For the third straight year, illegal drug use by teenagers declined slightly in 2004 -- with the notable exceptions of inhalants, alcohol and the painkiller OxyContin, government investigators said yesterday.
Since 2001, the number of high school students who reported using an illicit drug in the past month fell 17 percent to 16.1 percent this year. Teenagers saying they had used alcohol within the past 30 days declined 7.7 percent to 33 percent, according to the comprehensive "Monitoring the Future" survey. Bush administration officials hailed the data as evidence that its massive anti-drug campaign has sunk in, especially with preteens.
"Addiction starts early in life," said Elias A. Zerhouni, director of the National Institutes of Health. "If this is a harbinger of the future, we are really very encouraged."
But he and others said enormous challenges remain as young people experiment with alcohol, newer prescription medicines and harmful fumes from household substances such as glue and cleaning products. "We still have a long way to go," he said.
Overall, high school seniors reported using a broader array of illegal substances with more frequency. Fully 70 percent of 12th-graders said they have consumed alcoholic beverages during the past year, and 52 percent reported having been drunk at least once in 2004.
"It is stunning the country has not caught on to this. It is so frustrating," said Wendy Hamilton, national president of Mothers Against Drunk Driving. She blamed societal attitudes and politics for the slow progress on teenage drinking.
"We still say underage drinking is a rite of passage," she said, noting that young people receive mixed messages when they see adults drinking regularly and heavily. In the metropolitan D.C. area since September, 17 teenagers have died in car crashes, many involving alcohol, Hamilton said.
By her estimate, the federal government spent $1.8 billion on drug prevention, with $71 million of that directly targeted at alcohol.
"The alcohol industry lobbied so heavily when we were trying to get the media campaign to include alcohol," she complained. Since the 2000 election cycle, the beer, wine and liquor industries have contributed more than $35 million to federal candidates, about 60 percent of it to Republicans, according to analysis by the nonpartisan Center for Responsive Politics.
Nora D. Volkow, director of the National Institute on Drug Abuse, speculated that teenagers do not see the same risks in alcohol consumption as in drug abuse.
When it comes to substances such as cocaine, heroin and even tobacco, there is overwhelming evidence linking usage to specific injuries or illnesses, she said. But alcohol is a legal product that does not necessarily cause health effects. "We are in a much stronger position to make an argument against drugs," she said.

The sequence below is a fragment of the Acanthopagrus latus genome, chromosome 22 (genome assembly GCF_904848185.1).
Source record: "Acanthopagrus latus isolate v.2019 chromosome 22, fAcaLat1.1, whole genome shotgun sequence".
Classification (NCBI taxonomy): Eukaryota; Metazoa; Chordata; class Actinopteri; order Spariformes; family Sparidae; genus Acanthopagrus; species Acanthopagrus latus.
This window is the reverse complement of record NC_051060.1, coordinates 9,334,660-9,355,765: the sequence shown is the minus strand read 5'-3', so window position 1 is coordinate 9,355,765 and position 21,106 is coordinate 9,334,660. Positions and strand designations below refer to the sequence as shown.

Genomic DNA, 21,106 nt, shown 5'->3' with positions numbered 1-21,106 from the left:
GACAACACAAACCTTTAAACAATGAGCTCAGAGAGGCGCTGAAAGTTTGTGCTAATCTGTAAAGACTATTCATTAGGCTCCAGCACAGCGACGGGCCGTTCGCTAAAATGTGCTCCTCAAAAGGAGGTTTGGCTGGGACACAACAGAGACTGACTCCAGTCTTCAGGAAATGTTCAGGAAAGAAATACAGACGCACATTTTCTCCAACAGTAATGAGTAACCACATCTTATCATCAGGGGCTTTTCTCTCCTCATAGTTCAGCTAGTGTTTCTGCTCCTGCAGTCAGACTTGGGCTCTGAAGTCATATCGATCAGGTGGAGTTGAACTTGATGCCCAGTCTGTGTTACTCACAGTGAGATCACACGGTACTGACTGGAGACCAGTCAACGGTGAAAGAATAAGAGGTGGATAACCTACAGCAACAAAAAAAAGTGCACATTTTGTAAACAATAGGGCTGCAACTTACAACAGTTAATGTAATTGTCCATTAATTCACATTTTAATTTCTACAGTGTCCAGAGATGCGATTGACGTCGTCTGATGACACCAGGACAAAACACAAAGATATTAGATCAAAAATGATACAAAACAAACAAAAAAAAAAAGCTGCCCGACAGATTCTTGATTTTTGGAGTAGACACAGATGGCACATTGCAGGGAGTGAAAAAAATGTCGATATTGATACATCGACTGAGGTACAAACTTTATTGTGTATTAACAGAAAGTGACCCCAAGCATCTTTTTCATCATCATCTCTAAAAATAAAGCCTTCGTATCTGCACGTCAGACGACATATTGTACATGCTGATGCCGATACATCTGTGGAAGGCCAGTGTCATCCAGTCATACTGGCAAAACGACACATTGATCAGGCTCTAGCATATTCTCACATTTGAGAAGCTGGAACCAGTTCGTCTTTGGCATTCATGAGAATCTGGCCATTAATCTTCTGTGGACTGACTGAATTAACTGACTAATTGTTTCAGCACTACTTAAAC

For 30 years, the federal government and the University of Michigan have tracked drug use by teenagers. The latest survey questioned nearly 50,000 eighth-, 10th- and 12th-graders in 400 schools nationwide. Because the results do not include teenagers who have dropped out, some analysts say the numbers may be slightly lower than the reality.
Over the three decades, the trend line has resembled a roller coaster, with drug use spiking in the late 1970s and early 1980s, falling to a low of 10.5 percent in 1992 and rising again to a high of 20.6 percent in 1996. The annual survey collects data on a wide variety of illicit substances including cocaine, marijuana, amphetamines, heroin, alcohol and tobacco.
The greatest successes have come with younger teenagers. Cigarette smoking among eighth-graders, for instance, has been cut almost in half over the past decade, and alcohol use has steadily declined. But there was a noticeable increase in inhalant use by younger teenagers, perhaps because "these products are inexpensive, legal and easy to obtain," according to the survey. These include glues, paint thinner, nail polish remover, gasoline and shoe polish.
"Even a single session of repeated inhalant abuse can disrupt heart rhythms and cause death from cardiac arrest," Volkow said.
Similarly, the percentage of teenagers abusing OxyContin remains relatively small -- about 5 percent -- but the number has inched upward, and "considering the addictive potential of this drug . . . we think that these are disturbingly high rates," said University of Michigan researcher Lloyd Johnston.
In the face of budget cuts by Congress, John Walters, director of National Drug Control Policy, warned that usage will almost certainly spike again if parents, teachers and political leaders become complacent. "The challenge before us is to follow through," he said.